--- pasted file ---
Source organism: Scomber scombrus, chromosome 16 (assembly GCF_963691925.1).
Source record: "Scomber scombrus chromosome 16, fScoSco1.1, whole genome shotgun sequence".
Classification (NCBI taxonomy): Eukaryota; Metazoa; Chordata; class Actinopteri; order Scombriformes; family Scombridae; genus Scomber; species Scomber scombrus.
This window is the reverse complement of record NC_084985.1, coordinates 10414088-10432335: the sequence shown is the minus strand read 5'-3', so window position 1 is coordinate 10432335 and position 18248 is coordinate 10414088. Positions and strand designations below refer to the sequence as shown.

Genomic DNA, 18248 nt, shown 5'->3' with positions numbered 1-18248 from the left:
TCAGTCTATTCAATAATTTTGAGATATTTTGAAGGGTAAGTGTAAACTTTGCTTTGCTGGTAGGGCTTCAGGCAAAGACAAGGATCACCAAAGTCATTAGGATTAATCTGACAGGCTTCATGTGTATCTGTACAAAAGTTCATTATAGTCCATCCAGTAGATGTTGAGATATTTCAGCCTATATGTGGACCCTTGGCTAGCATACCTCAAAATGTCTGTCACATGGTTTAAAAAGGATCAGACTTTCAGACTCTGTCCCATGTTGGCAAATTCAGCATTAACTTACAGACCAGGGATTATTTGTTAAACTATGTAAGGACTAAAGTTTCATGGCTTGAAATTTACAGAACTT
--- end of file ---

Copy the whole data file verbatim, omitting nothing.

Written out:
Source organism: Scomber scombrus, chromosome 16 (assembly GCF_963691925.1).
Source record: "Scomber scombrus chromosome 16, fScoSco1.1, whole genome shotgun sequence".
Classification (NCBI taxonomy): Eukaryota; Metazoa; Chordata; class Actinopteri; order Scombriformes; family Scombridae; genus Scomber; species Scomber scombrus.
This window is the reverse complement of record NC_084985.1, coordinates 10414088-10432335: the sequence shown is the minus strand read 5'-3', so window position 1 is coordinate 10432335 and position 18248 is coordinate 10414088. Positions and strand designations below refer to the sequence as shown.

Genomic DNA, 18248 nt, shown 5'->3' with positions numbered 1-18248 from the left:
TCAGTCTATTCAATAATTTTGAGATATTTTGAAGGGTAAGTGTAAACTTTGCTTTGCTGGTAGGGCTTCAGGCAAAGACAAGGATCACCAAAGTCATTAGGATTAATCTGACAGGCTTCATGTGTATCTGTACAAAAGTTCATTATAGTCCATCCAGTAGATGTTGAGATATTTCAGCCTATATGTGGACCCTTGGCTAGCATACCTCAAAATGTCTGTCACATGGTTTAAAAAGGATCAGACTTTCAGACTCTGTCCCATGTTGGCAAATTCAGCATTAACTTACAGACCAGGGATTATTTGTTAAACTATGTAAGGACTAAAGTTTCATGGCTTGAAATTTACAGAACTT